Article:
Info Geforce 10 and up - 'just power limit the things'


... not quite, as there's one extra step before that.
Forget undervolting, and forget downclocking - especially that latter one, as there is no need to downclock AT ALL.
Msi Afterburner has a very handy Nvidia OC Scanner. USE IT. The downside is the wait time. [I do not know if other software like Gpu Tweak, Aorus Engine, etc have it.]
Once you get your results, click apply on Afterburner's main HUD, then save the profile. Go back to the OC Scanner window and click revert; if you don't, every time you start up the PC, the settings get reapplied automatically.
Now you can start experimenting with lower power limits, but don't forget to unlink the power and temperature limit on the OCed profile, or else you end up dragging the temperature limit down too.
FYI: the voltage slider does nothing on these gpu series; the algorithm ignores it.

Unigine Superposition custom settings, and the curve the scanner has found and set. [Superposition was used due to being faster to run and get results.]
FYI, there's always a dominant limiter, as well as always saying 'results are considered unstable'. The average core overclock will vary a little bit depending on a warmer/cooler day.
[Does GDDR6/R6X memory have that much headroom over GDDR5/R5X with the 1000mhz OCs that I sometimes see online, or are folks being too aggressive? Only 200mhz from GDDR5X here...]

Current gpu is a Gigabyte 1080Ti Gaming OC with a Kraken G12 + Celsius S36 mounted on it. Here are the results as follows...
Default gpu profile - 100% power:

Default, max power(120% for this model):
Not a lot of change between these two...

OC Scanner profile, max power:
Great, but the goal is not moar powah. How far down can I go 'till it matches the gpu's defaults?

OC Scanner, 100% power:

OC Scanner, 90% power:

OC Scanner, 80% power:
More or less have a match here.

70% power, for the heck of it:

Reasons for this: Seeing some folks downclocking(please don't), others are undervolting too much via the Curve Editor, then there's both undervolting and downclocking.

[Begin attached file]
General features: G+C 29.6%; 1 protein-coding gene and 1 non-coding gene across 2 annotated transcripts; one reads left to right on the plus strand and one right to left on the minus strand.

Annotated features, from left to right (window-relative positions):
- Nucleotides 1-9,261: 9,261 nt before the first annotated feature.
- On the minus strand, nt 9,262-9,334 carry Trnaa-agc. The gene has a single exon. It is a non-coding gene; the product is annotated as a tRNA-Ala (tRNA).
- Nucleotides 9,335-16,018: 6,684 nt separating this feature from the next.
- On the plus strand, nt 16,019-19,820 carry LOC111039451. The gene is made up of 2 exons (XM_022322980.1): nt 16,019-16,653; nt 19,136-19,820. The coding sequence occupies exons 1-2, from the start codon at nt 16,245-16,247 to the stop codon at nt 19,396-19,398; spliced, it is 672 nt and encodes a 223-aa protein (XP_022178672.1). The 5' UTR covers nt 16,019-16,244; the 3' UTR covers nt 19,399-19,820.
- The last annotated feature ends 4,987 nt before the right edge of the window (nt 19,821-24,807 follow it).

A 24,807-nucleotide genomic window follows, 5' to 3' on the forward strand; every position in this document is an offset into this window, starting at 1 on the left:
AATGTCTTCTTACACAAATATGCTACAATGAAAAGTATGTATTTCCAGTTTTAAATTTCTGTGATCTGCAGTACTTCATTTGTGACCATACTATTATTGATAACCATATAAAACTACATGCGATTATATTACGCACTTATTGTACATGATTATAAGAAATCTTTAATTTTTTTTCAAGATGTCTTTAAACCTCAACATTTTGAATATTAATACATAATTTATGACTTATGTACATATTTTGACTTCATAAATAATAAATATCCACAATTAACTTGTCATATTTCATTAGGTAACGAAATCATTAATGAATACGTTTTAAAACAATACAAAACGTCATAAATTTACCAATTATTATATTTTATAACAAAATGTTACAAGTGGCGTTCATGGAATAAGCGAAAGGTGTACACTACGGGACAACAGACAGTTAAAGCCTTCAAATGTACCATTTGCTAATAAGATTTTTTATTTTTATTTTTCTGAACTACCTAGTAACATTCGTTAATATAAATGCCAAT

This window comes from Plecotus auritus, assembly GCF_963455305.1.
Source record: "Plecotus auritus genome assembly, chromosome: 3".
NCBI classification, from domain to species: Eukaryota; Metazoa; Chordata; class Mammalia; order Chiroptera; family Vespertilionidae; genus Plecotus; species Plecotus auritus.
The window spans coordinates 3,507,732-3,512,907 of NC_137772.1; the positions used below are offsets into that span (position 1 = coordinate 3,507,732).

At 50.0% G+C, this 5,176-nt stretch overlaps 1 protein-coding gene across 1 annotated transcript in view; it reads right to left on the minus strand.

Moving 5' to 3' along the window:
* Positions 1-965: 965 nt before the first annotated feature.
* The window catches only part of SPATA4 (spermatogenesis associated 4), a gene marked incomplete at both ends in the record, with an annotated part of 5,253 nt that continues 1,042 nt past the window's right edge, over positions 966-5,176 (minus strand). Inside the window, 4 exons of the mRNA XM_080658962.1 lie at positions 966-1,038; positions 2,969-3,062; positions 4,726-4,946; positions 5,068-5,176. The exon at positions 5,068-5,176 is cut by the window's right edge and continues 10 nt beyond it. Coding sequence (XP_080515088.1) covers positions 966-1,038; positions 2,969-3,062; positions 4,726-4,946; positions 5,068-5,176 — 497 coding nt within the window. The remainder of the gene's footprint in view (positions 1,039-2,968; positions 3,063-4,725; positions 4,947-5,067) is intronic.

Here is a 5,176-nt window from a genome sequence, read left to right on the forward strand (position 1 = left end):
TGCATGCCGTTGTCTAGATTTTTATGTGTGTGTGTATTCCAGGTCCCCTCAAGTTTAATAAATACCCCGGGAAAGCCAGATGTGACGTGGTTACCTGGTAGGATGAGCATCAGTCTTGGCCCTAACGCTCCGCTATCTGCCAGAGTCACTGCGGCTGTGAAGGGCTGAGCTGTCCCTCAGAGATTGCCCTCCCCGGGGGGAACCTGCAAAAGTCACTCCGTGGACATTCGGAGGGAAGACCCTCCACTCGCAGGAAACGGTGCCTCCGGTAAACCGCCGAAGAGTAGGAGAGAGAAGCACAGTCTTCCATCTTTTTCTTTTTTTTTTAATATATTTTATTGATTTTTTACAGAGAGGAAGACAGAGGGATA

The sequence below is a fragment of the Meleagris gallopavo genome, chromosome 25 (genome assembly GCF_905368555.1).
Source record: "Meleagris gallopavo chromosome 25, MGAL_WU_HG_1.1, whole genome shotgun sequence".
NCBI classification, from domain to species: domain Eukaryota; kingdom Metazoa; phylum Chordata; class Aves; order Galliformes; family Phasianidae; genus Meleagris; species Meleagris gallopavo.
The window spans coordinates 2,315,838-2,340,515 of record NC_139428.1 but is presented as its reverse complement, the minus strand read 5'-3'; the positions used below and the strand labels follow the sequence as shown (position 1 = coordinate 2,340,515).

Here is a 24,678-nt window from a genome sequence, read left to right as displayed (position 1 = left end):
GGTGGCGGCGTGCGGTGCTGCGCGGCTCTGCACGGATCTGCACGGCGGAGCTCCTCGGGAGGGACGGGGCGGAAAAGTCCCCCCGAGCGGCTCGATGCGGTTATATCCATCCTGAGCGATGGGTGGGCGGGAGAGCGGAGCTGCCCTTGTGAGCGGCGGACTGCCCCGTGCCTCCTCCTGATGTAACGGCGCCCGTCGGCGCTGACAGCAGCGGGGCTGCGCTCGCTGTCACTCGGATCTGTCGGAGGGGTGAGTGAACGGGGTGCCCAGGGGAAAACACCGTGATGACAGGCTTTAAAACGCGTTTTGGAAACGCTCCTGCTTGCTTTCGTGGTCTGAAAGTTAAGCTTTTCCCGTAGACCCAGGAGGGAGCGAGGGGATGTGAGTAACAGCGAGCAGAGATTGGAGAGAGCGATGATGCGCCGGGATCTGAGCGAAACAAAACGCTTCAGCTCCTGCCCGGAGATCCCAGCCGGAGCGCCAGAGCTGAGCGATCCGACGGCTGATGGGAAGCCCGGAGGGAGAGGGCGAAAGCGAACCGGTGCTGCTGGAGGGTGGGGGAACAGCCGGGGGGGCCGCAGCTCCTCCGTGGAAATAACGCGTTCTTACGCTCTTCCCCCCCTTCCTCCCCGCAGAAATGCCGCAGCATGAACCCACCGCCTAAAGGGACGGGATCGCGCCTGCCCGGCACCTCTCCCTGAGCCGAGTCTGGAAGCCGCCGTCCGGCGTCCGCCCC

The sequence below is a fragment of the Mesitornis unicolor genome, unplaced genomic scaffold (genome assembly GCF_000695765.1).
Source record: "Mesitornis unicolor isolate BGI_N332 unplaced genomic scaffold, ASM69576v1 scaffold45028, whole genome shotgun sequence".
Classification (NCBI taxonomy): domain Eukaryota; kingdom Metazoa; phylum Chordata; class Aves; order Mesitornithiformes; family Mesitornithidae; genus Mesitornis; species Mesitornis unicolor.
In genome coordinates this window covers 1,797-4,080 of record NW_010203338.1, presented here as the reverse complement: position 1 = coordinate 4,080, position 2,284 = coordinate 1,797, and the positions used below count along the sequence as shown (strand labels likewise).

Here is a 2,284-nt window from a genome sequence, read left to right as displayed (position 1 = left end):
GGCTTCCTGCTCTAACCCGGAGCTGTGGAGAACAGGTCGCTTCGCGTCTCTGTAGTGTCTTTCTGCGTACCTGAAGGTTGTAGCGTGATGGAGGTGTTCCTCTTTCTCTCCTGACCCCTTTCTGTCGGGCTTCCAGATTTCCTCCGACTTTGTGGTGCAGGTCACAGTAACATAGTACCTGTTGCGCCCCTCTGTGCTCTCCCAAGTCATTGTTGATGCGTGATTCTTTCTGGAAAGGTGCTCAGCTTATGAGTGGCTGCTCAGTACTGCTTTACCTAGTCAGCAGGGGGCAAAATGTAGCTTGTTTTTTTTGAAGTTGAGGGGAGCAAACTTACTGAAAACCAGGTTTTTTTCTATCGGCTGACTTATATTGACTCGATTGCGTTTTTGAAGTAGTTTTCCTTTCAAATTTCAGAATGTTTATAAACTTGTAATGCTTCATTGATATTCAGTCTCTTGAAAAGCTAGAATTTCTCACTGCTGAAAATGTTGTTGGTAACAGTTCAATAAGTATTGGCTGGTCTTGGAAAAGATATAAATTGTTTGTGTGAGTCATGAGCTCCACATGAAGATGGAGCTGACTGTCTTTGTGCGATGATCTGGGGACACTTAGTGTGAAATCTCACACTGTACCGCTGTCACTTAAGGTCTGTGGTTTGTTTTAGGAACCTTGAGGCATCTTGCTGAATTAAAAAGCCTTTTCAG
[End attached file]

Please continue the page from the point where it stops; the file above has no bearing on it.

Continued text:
The algorithm can LIE. When you go too high on gpu clock or memory clock, those symptoms are pretty obvious - driver crashes, black screens, artifacts...
But when attempting to undervolt? There's no obvious visual symptoms like that, meaning it can be overdone and you won't know it.
Not even Gpu-Z's PerfCap Reason and hwinfo's Limit Reasons flag anything. The core clock and memory clock don't go down, even if it seems like it's too little voltage;
once before, I worked my way down to a -0.110v offset from my card's typical 1.043v @ 1949mhz, and it behaved like there was nothing wrong.
The only oddity was Superposition's benchmark scores, but I wasn't able to use them to tell that I was using too little voltage, WHEN THEY BARELY CHANGED.

1)Afterburner has an OC Scanner option. Open AB, click OC Scanner, then click Scan and wait for it to finish. [Took around 35mins for me the last few times I ran it.]
2)When the Scanner is finished, click Apply on the main HUD, then save the profile to one of the numbered buttons(for quick access). After, you click the reset button, then click Revert in OC Scanner.
3)Run benchmark/game on gpu's default. Record, or write down what it gets.
4)Apply the saved profile from the Scanner, click the unlink button(chain link icon), enter a lower value in the Power Limit box, and click Apply.
[This step will need to be repeated until you match your card's performance at default. Use intervals of 5 and 10%, to save some time. For my 1080Ti, I found it at 80% - this doesn't mean it's the same for your card, but it might be a start.]
5)Once you've found a match, save it to a numbered profile. Don't forget to click the Reset button when finished. Done.

I hope some find this helpful.
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